As noted previously, I recently served as a discussant on a panel on gun violence at the American Society of Criminology annual meeting. Among the three papers was a very interesting one by Gary Kleck on large-capacity magazines and mass shootings.
In my discussion of the papers I began by reflecting on the concept of gun violence itself. Gun violence is an extremely broad topic, especially if we use an encompassing definition of “violence” as many do today. Elizabeth Stanko’s definition comes immediately to mind, that violence is “any form of behavior by an individual that intentionally threatens to or does cause physical, sexual, or psychological harms to others or themselves.”
Take that definition of violence and add a gun and you have a very encompassing definition of gun violence. It includes everything from the routine forms of aggravated assault that Rick Dierenfeldt explained in his panel paper, to the homicidal violence studied by Vincent Ferraro and Saran Ghatak in their paper, to the rare but dramatic mass assaults that Kleck discussed in his paper.
Although not a topic covered on this panel, it would also include suicide with guns.
On the surface, the only exclusion in this encompassing definition would seem to be accidental injuries or deaths from firearms, since they lack the intentionality necessary in Stanko’s definition.
But when I got to reading the papers for this panel, I thought of another form of behavior that is not necessarily excluded by this understanding, but is certainly more marginalized: positive violence, lawful violence, ethical violence.
I appreciated Ferraro and Ghatak’s paper for at least allowing that harm or the threat of harm is not always a bad thing. Although they conclude that Stand Your Ground laws coexist with higher rates of homicide, it may well be that higher rates of negative violence in various states make it more likely that those legislatures will pass Stand Your Ground laws as a way of sanctioning – or at least decriminalizing – positive forms of violence. This can be significant even if the positive forms of violence do not always or entirely deter the negative ones.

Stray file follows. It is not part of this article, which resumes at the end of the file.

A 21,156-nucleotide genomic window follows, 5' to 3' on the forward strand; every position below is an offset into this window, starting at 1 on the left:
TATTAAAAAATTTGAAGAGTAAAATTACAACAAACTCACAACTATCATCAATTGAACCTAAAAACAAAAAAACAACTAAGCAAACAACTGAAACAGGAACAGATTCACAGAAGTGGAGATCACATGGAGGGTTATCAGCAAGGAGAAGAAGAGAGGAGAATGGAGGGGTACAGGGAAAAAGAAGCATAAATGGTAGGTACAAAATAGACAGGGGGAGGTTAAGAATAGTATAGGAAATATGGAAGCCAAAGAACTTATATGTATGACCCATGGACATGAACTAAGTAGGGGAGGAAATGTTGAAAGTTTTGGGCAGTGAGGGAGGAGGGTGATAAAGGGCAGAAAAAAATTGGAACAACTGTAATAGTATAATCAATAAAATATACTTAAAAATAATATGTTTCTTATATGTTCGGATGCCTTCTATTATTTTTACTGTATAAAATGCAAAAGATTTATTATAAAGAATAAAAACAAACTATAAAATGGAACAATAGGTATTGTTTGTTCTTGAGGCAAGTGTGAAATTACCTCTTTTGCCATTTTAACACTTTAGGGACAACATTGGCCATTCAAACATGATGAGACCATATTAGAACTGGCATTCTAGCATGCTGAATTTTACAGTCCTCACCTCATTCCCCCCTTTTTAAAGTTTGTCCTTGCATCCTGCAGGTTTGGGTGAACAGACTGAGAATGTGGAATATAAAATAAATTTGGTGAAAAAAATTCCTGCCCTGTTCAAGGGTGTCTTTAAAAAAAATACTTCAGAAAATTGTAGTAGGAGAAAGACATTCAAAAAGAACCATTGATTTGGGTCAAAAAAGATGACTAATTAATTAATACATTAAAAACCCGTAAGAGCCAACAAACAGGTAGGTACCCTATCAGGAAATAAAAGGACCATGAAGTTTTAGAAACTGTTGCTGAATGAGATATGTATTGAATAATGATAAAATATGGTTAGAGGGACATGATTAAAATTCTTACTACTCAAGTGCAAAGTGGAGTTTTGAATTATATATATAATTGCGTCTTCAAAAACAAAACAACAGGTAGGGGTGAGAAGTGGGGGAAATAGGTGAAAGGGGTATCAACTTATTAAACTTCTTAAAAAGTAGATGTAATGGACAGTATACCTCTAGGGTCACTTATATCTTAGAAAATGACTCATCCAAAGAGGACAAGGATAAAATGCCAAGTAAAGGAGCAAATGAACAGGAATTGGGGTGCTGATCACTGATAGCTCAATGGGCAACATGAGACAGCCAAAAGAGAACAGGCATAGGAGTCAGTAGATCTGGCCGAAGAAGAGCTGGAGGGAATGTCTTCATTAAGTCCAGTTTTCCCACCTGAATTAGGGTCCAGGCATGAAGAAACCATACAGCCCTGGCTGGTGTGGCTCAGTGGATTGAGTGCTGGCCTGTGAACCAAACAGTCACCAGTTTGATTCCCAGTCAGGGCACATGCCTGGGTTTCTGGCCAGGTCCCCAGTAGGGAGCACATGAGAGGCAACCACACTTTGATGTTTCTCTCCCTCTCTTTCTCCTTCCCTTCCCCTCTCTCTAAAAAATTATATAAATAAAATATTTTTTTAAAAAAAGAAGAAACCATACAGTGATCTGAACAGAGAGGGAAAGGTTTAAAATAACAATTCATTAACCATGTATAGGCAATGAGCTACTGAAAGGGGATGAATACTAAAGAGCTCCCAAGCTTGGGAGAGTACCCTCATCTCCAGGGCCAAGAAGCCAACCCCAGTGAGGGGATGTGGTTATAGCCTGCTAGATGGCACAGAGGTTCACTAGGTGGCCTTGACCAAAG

Similarly, though in a sort of opposite fashion, Kleck’s paper highlighted how what we perceive to be harmful instruments of violence may not be so. In fact, his findings suggest the importance of intentionality in understanding violence – not just in defining violence but in explaining its causes. If the intention to do maximal harm to others predicts both the choice of weapons with large capacity magazines and the actual damage done, the correlation between magazine type and damage is spurious. An excellent demonstration of Peter Berger’s ancient claim that the first wisdom of sociology is this: things are not what they seem.
Dierenfeldt’s work also embodies this wisdom as concerns guns and violence. Rather than exploring the general relationship between gun ownership and crime rates, he looks more specifically at the availability of illegal guns on gun use in aggravated assaults, finding a significant positive relationship for both black and whites. He also finds that gun use is more common for both blacks and whites when the victim is black, which is fascinating. And he is able to ferret out some interesting racial differences in the nature of gun use during aggravated assaults, as he discussed in his presentation.
In the end, my point concerning violence broadly and gun violence in particular is the need for specificity over generality. Although we need to have some definition of violence to create a horizon for our disciplined study of the phenomenon, I do believe that fundamentally there is no such thing as gun violence in general. There are specific acts of violence involving guns with specific phenomenologies, etiologies, and outcomes.
All of the papers I read for this panel reinforced this belief.